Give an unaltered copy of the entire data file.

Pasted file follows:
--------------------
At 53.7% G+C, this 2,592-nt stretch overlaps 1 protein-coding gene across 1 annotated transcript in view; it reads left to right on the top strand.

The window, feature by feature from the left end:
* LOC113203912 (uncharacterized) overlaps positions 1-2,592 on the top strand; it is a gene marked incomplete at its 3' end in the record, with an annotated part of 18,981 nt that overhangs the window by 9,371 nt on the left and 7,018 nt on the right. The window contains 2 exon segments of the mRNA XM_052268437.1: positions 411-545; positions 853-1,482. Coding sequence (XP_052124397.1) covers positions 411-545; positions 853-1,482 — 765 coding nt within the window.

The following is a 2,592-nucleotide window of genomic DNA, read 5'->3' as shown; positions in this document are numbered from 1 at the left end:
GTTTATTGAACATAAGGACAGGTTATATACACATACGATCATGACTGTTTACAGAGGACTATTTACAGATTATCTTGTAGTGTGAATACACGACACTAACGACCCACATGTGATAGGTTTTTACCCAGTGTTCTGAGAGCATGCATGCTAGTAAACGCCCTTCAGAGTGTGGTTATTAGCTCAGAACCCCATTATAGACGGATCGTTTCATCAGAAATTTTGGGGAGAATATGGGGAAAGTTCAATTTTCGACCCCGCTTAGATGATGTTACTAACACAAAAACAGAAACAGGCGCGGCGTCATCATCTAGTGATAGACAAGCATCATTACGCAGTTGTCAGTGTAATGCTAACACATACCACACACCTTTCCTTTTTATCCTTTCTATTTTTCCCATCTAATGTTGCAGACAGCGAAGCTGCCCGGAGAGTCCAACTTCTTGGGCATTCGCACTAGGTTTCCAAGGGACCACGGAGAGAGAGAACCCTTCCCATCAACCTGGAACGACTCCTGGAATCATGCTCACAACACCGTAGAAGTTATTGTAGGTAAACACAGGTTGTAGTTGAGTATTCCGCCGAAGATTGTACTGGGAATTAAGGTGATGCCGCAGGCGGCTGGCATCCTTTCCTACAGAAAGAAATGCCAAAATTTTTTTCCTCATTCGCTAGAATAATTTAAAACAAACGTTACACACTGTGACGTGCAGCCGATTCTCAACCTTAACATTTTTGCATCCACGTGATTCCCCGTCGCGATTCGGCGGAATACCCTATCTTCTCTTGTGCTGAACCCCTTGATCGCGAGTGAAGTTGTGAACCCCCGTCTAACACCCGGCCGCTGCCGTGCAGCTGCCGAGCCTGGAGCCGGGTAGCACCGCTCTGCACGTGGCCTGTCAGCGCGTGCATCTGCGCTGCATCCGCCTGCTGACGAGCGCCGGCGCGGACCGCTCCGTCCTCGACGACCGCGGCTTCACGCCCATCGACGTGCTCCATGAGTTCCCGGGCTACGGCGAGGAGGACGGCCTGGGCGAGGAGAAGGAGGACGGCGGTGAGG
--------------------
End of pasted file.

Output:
At 53.7% G+C, this 2,592-nt stretch overlaps 1 protein-coding gene across 1 annotated transcript in view; it reads left to right on the top strand.

The window, feature by feature from the left end:
* LOC113203912 (uncharacterized) overlaps positions 1-2,592 on the top strand; it is a gene marked incomplete at its 3' end in the record, with an annotated part of 18,981 nt that overhangs the window by 9,371 nt on the left and 7,018 nt on the right. The window contains 2 exon segments of the mRNA XM_052268437.1: positions 411-545; positions 853-1,482. Coding sequence (XP_052124397.1) covers positions 411-545; positions 853-1,482 — 765 coding nt within the window.

The following is a 2,592-nucleotide window of genomic DNA, read 5'->3' as shown; positions in this document are numbered from 1 at the left end:
GTTTATTGAACATAAGGACAGGTTATATACACATACGATCATGACTGTTTACAGAGGACTATTTACAGATTATCTTGTAGTGTGAATACACGACACTAACGACCCACATGTGATAGGTTTTTACCCAGTGTTCTGAGAGCATGCATGCTAGTAAACGCCCTTCAGAGTGTGGTTATTAGCTCAGAACCCCATTATAGACGGATCGTTTCATCAGAAATTTTGGGGAGAATATGGGGAAAGTTCAATTTTCGACCCCGCTTAGATGATGTTACTAACACAAAAACAGAAACAGGCGCGGCGTCATCATCTAGTGATAGACAAGCATCATTACGCAGTTGTCAGTGTAATGCTAACACATACCACACACCTTTCCTTTTTATCCTTTCTATTTTTCCCATCTAATGTTGCAGACAGCGAAGCTGCCCGGAGAGTCCAACTTCTTGGGCATTCGCACTAGGTTTCCAAGGGACCACGGAGAGAGAGAACCCTTCCCATCAACCTGGAACGACTCCTGGAATCATGCTCACAACACCGTAGAAGTTATTGTAGGTAAACACAGGTTGTAGTTGAGTATTCCGCCGAAGATTGTACTGGGAATTAAGGTGATGCCGCAGGCGGCTGGCATCCTTTCCTACAGAAAGAAATGCCAAAATTTTTTTCCTCATTCGCTAGAATAATTTAAAACAAACGTTACACACTGTGACGTGCAGCCGATTCTCAACCTTAACATTTTTGCATCCACGTGATTCCCCGTCGCGATTCGGCGGAATACCCTATCTTCTCTTGTGCTGAACCCCTTGATCGCGAGTGAAGTTGTGAACCCCCGTCTAACACCCGGCCGCTGCCGTGCAGCTGCCGAGCCTGGAGCCGGGTAGCACCGCTCTGCACGTGGCCTGTCAGCGCGTGCATCTGCGCTGCATCCGCCTGCTGACGAGCGCCGGCGCGGACCGCTCCGTCCTCGACGACCGCGGCTTCACGCCCATCGACGTGCTCCATGAGTTCCCGGGCTACGGCGAGGAGGACGGCCTGGGCGAGGAGAAGGAGGACGGCGGTGAGG